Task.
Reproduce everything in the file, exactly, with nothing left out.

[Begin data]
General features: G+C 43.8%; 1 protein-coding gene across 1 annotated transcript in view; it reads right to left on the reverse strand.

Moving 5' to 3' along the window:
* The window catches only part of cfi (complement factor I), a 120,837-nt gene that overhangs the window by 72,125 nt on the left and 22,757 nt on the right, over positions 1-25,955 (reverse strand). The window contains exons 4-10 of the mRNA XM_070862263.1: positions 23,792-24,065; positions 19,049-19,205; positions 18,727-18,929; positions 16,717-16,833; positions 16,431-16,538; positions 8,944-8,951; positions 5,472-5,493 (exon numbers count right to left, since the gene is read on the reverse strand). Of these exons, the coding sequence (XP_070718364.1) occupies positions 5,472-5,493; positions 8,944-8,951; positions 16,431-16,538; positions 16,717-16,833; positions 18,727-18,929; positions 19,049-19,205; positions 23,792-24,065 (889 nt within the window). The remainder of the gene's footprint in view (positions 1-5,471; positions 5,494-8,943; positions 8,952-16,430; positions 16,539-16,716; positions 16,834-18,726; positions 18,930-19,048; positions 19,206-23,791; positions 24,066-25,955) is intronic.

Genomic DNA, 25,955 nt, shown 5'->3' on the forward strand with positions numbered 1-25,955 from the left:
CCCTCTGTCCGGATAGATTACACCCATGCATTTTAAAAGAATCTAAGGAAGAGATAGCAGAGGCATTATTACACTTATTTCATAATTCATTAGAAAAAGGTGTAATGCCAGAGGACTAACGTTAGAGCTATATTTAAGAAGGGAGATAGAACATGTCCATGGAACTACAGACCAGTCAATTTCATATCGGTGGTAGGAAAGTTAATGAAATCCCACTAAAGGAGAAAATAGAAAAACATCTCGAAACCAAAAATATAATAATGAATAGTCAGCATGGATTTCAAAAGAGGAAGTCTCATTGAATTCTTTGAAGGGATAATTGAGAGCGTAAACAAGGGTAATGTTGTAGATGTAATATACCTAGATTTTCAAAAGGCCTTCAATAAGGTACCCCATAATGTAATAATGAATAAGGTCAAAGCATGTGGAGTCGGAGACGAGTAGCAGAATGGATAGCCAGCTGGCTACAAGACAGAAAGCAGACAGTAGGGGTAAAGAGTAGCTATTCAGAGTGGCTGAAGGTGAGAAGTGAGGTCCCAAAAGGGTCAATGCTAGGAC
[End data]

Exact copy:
General features: G+C 43.8%; 1 protein-coding gene across 1 annotated transcript in view; it reads right to left on the reverse strand.

Moving 5' to 3' along the window:
* The window catches only part of cfi (complement factor I), a 120,837-nt gene that overhangs the window by 72,125 nt on the left and 22,757 nt on the right, over positions 1-25,955 (reverse strand). The window contains exons 4-10 of the mRNA XM_070862263.1: positions 23,792-24,065; positions 19,049-19,205; positions 18,727-18,929; positions 16,717-16,833; positions 16,431-16,538; positions 8,944-8,951; positions 5,472-5,493 (exon numbers count right to left, since the gene is read on the reverse strand). Of these exons, the coding sequence (XP_070718364.1) occupies positions 5,472-5,493; positions 8,944-8,951; positions 16,431-16,538; positions 16,717-16,833; positions 18,727-18,929; positions 19,049-19,205; positions 23,792-24,065 (889 nt within the window). The remainder of the gene's footprint in view (positions 1-5,471; positions 5,494-8,943; positions 8,952-16,430; positions 16,539-16,716; positions 16,834-18,726; positions 18,930-19,048; positions 19,206-23,791; positions 24,066-25,955) is intronic.

Genomic DNA, 25,955 nt, shown 5'->3' on the forward strand with positions numbered 1-25,955 from the left:
CCCTCTGTCCGGATAGATTACACCCATGCATTTTAAAAGAATCTAAGGAAGAGATAGCAGAGGCATTATTACACTTATTTCATAATTCATTAGAAAAAGGTGTAATGCCAGAGGACTAACGTTAGAGCTATATTTAAGAAGGGAGATAGAACATGTCCATGGAACTACAGACCAGTCAATTTCATATCGGTGGTAGGAAAGTTAATGAAATCCCACTAAAGGAGAAAATAGAAAAACATCTCGAAACCAAAAATATAATAATGAATAGTCAGCATGGATTTCAAAAGAGGAAGTCTCATTGAATTCTTTGAAGGGATAATTGAGAGCGTAAACAAGGGTAATGTTGTAGATGTAATATACCTAGATTTTCAAAAGGCCTTCAATAAGGTACCCCATAATGTAATAATGAATAAGGTCAAAGCATGTGGAGTCGGAGACGAGTAGCAGAATGGATAGCCAGCTGGCTACAAGACAGAAAGCAGACAGTAGGGGTAAAGAGTAGCTATTCAGAGTGGCTGAAGGTGAGAAGTGAGGTCCCAAAAGGGTCAATGCTAGGAC